Posted on | December 22, 2015
Written by | Jack Robertiello
Balancing technical skills with the (lost?) art of hospitality.
There may never have been a better time to be a bartender. The information age has streamlined access to cocktail lore, training options abound, most restaurants are in need of skilled drink makers to create recipes and train staff, and career horizons have opened wide.
But none of that means customers have found the current level of bar service to be correspondingly elevated. True, there are now numerous bars in almost every city that serve well-crafted classic cocktails and complicated modern drinks. But in conversation with some of America’s cocktail luminaries, it becomes clear that although today’s technical skills and knowledge may never before have been as sharp, significant hospitality issues—indifferent attentiveness, glowering greetings, excess geekery, and a sneaky sense that bartenders believe some orders are beneath them—need to be tackled.
Tony Abou-Ganim, who has mentored many of the best known bartenders, compares today’s tool-intensive bartending favorably to the days when he opened the Bellagio in Las Vegas at the end of the 1990s, when all drinks were likely to be shaken and even such a simple tool as a bar spoon was a rare sight. Even so, he says great bartending starts with personality and not an encyclopedic recipe memory: “I would much rather hire someone with enthusiasm and passion to learn and teach them from scratch than to undo some bad habits or attitudes.”
Sharper social skills would certainly please Charlotte Voisey, Director of Brand Advocacy at William Grant and Sons, who trains staff across the country: “Everyone and their dog thinks they’re a bartender, but having humility, knowing how to show people how to have a good time at the bar and not take any sort of attitude, knowing your place and showing a level of respect for yourself and your guests—these are skills we need to work on.”
It’s a problem noted by many who train, hire and instruct bartenders; the 21st century bartender’s skill set is quite complicated, but hospitality often suffers. Duggan McDonnell, whose new book, Drinking the Devil’s Acre, charts the history of drinking in San Francisco with a focus on his own Cantina, says the internet has made it easy for novices to catch up, but that base is hardly enough to make one a good bartender: “It does nothing to help you know how to read a room, understand the people in it and make it work. Information is not as important as adaptability.”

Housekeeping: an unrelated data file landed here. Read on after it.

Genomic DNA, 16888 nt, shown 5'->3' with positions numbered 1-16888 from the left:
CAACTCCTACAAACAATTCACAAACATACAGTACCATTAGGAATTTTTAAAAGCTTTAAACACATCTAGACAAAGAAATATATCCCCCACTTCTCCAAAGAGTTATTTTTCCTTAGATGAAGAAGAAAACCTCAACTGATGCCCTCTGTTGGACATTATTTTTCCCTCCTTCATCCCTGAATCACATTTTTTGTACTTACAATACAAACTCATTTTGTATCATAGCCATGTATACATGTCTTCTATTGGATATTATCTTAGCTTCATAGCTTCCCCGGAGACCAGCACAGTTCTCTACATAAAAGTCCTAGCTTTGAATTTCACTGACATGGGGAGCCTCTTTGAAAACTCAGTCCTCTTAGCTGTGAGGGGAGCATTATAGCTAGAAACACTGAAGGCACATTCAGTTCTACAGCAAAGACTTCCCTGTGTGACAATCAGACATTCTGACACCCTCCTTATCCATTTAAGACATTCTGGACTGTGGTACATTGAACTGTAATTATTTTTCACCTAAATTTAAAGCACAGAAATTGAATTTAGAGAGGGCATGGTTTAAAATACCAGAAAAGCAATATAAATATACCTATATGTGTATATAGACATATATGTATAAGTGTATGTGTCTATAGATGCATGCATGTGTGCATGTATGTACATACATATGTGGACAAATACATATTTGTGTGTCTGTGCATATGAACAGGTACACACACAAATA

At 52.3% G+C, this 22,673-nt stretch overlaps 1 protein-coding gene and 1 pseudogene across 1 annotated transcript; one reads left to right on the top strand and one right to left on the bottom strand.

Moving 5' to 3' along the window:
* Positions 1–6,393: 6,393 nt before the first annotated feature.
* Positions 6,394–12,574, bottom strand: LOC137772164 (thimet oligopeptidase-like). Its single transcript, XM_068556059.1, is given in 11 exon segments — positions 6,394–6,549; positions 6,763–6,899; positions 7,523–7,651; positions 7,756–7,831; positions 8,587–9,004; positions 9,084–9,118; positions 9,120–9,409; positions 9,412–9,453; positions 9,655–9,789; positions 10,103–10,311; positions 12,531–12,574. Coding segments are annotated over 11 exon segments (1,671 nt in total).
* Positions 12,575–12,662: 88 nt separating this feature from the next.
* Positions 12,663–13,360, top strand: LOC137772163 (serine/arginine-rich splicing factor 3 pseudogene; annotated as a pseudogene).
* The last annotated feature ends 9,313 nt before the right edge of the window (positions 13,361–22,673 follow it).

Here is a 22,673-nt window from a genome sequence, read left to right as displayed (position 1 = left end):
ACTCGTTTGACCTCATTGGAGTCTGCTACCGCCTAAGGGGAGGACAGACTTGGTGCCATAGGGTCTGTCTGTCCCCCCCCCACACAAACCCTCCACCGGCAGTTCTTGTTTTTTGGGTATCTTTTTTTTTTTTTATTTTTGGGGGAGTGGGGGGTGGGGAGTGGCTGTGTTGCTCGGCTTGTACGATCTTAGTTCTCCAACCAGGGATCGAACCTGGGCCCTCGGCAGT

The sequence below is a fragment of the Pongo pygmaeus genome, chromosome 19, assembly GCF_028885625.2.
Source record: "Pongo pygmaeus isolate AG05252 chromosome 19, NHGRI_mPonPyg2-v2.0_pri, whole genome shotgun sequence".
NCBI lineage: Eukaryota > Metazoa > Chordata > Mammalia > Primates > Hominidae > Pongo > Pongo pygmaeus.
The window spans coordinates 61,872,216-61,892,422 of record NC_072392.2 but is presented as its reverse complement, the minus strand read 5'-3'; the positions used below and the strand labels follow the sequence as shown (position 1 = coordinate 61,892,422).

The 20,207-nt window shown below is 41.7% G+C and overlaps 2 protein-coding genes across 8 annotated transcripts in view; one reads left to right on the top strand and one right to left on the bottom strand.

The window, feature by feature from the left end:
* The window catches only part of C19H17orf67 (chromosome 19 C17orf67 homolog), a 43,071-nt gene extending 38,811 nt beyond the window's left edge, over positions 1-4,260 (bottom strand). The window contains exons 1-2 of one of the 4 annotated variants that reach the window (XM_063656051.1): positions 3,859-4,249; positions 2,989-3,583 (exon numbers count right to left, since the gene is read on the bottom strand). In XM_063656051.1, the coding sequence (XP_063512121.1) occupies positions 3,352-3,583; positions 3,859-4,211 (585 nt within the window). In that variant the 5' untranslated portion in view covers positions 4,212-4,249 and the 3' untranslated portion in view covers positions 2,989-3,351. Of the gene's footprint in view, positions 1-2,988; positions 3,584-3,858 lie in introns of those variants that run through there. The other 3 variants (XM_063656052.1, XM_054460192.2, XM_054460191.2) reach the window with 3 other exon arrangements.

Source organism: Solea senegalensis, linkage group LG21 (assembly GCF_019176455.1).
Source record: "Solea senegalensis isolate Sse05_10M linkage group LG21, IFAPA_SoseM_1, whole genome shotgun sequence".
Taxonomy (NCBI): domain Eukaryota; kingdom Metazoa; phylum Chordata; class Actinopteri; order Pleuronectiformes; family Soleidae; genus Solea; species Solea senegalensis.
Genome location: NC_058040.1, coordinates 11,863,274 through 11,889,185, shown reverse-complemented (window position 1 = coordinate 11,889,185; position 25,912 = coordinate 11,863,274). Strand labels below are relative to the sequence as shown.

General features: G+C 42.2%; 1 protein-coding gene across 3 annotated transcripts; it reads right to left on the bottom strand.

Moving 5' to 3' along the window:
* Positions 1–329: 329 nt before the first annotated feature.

McDonnell looks for people who can easily make the Scotch and water drinker feel relaxed enough to be open to something different. “Making cocktails isn’t the hardest part of bartending; excitement is more important than knowledge,” he notes.
“I grew up in the business when it was friendliness first, and do the best you can do with what you know,” says Bridget Albert, recently named Southern Wine and Spirits National Director of Education, Beam Suntory. “A bar is a place to relax for the guests and it should be a fun experience so they want to come back. A bartender can make me a good cocktail all day long but if they’re not friendly and smiling while they do it, I’ll probably leave the bar—hospitality is key to have in your tool box.”
She admires the way many of the new breed of bartenders take their craft so seriously, perfecting their skills at home on their own time, working with new tools and otherwise boning up on the job. Not so long ago, muddlers, double strainers, even Boston shakers were hard to find in a bar—and drink-shaking was likely to be lazy and sloppy, she points out.